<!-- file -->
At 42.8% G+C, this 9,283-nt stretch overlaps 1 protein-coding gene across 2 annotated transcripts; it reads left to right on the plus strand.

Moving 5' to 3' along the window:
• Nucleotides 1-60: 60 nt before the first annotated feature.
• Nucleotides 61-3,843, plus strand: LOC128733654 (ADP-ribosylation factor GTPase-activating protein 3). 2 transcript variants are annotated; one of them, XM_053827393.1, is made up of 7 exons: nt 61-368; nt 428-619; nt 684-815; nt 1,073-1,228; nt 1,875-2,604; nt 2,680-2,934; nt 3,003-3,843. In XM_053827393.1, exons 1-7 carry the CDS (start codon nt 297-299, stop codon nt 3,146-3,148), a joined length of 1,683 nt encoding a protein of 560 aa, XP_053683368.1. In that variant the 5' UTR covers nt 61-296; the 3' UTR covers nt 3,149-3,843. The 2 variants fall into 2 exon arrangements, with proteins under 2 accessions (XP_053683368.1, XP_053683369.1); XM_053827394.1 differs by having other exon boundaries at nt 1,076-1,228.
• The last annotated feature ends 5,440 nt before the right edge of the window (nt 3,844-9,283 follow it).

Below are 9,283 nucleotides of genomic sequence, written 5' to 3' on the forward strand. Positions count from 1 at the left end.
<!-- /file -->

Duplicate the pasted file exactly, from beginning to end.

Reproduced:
At 42.8% G+C, this 9,283-nt stretch overlaps 1 protein-coding gene across 2 annotated transcripts; it reads left to right on the plus strand.

Moving 5' to 3' along the window:
• Nucleotides 1-60: 60 nt before the first annotated feature.
• Nucleotides 61-3,843, plus strand: LOC128733654 (ADP-ribosylation factor GTPase-activating protein 3). 2 transcript variants are annotated; one of them, XM_053827393.1, is made up of 7 exons: nt 61-368; nt 428-619; nt 684-815; nt 1,073-1,228; nt 1,875-2,604; nt 2,680-2,934; nt 3,003-3,843. In XM_053827393.1, exons 1-7 carry the CDS (start codon nt 297-299, stop codon nt 3,146-3,148), a joined length of 1,683 nt encoding a protein of 560 aa, XP_053683368.1. In that variant the 5' UTR covers nt 61-296; the 3' UTR covers nt 3,149-3,843. The 2 variants fall into 2 exon arrangements, with proteins under 2 accessions (XP_053683368.1, XP_053683369.1); XM_053827394.1 differs by having other exon boundaries at nt 1,076-1,228.
• The last annotated feature ends 5,440 nt before the right edge of the window (nt 3,844-9,283 follow it).

Below are 9,283 nucleotides of genomic sequence, written 5' to 3' on the forward strand. Positions count from 1 at the left end.